I hear stories of an impending coffee shortage (not verified) so if that’s true we may soon find out how bad our coffee habits really are. I only really need it on mornings when I have too early a rehearsal or class. (8 am calls suck, especially after late nights doing something else.) I’d happily substitute it for something else, especially enough sleep. Too bad that my multiple employers won’t accommodate each other’s schedules.

  • http://parkandbark.wordpress.com/ Houndentenor

    Yeah, because prohibition stops people from using all the other banned substances. LOL Now if you start making people pee in a cup to prove they haven’t been ingesting nicotine, that might work. I don’t know anyone whose reason for not using marijuana is its illegality but I know plenty who stopped because their job drug-tests and they don’t want to do it badly enough to risk getting fired.

  • http://www.americablog.com/ Naja pallida

    I don’t get anxious, I just get angry because I’m paying for something that isn’t working. :)

  • http://www.americablog.com/ Naja pallida

    “Have you ever found yourself vehemently defending the entirely untrustworthy tobacco industry on a blog, in attempt to justify your addiction?”

    I’m one of those weird people who doesn’t seem to get addicted. I smoked for years, quit cold turkey and never had another one. I used to drink a ton of coffee, doctor told me to stop, so I did – had nasty physical withdrawal symptoms, but never really felt inclined to have a coffee, of anything else, to fix them. Back in college I tried all sorts of other things, figured you had to try something to understand why people do it, and never felt inclined to keep doing any of it. Never been much of a drinker either. Hell, I just decided to stop biting my nails one day and haven’t done that since either. Even though I’m on the Internet pretty much all the time, some people would probably call it an addiction, but I’ve never had an issue dropping it if I have other things to do. But that’s about as close as I get.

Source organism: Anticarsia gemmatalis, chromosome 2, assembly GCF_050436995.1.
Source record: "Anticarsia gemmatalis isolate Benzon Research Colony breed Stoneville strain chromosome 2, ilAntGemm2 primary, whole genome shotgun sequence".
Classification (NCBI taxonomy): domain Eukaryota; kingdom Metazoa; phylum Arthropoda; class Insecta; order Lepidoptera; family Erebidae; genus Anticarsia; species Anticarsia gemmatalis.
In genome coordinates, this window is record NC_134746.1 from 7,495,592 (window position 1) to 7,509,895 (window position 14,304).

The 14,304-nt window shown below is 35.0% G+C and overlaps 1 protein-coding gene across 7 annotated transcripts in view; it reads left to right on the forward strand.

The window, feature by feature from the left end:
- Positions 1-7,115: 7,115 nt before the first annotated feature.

• http://www.oneutah.org Glenden Brown

    Caffeine – specifically tea. The rule in my office is “Don’t talk to Glen until he’s had his first cup of tea.” My coworkers formulated it in the interest of their own safety.

  • http://www.americablog.com/ Naja pallida

    Same diff, all around the Balkans many places prepare coffee in the Turkish way, some with a few variations, but call it something local to them. Turkey isn’t known historically for having good relations with most of its neighbors, so they don’t want the association, but they want the coffee. :)

  • Buford2k11

    thanks, I have my “sources”…I been addicted a long time…

  • emjayay

    Teach yourself to enjoy lower sugar/higher cocoa varieties and you can imagine it’s healthy too.
    http://well.blogs.nytimes.com/2014/04/24/why-chocolate-is-good-for-us/?_php=true&_type=blogs&ref=magazine&_r=0
    Trader Joe’s Pound Plus bars from Belgium – I think you can get a 72% type – are the best deal, although there must be higher quality stuff out there for much more money. They have a 50 something per cent variety if that’s too much for you.

  • Silver_Witch

    One objection – anyone who smokes knows they are an addict. This article is only pointing out what we smokers already know. Quitting would be great – but the access is easy and the pay-off wonderful.

    We are using a legal drug and we know it. Since tobacco is so harmful why is it legal. Make it illegal and most users will stop – because they will not want to be on the wrong side of the law. It is why I quit doing drugs – the risk was too intense for the return. I would quit smoking the moment they become illegal…while it is a legal drug I will continue to smoke.

  • Yalma Cuder-Zicci

    I am too. I get really anxious when my connection goes out.

  • Buford2k11

    Nicotine was the worst to kick…Heroin was bad, but not even close to nicotine…I will never give up coffee…at least until I can’t afford it anymore…chocolate, can’t get enough chocolate…

  • goulo

    (The description of Greek coffee sounds just like Turkish coffee! Apparently they are indeed the same: https://en.wikipedia.org/wiki/Turkish_coffee )

    Like many of us, probably my main addiction is the internet…

  • TheOriginalLiz

    coffee and Ben&Jerry’s ice cream

  • Indigo

    I’m addicted to the Internets. I feared as much.

  • Indigo

    Add a teaspoon of Swiss Miss and suddenly, it’s Mocha!

  • Mike_in_the_Tundra

    I didn’t score well as far as coffee is concerned, but I feel no need to do anything about it. Well maybe I’ll have a cup of coffee and think about it.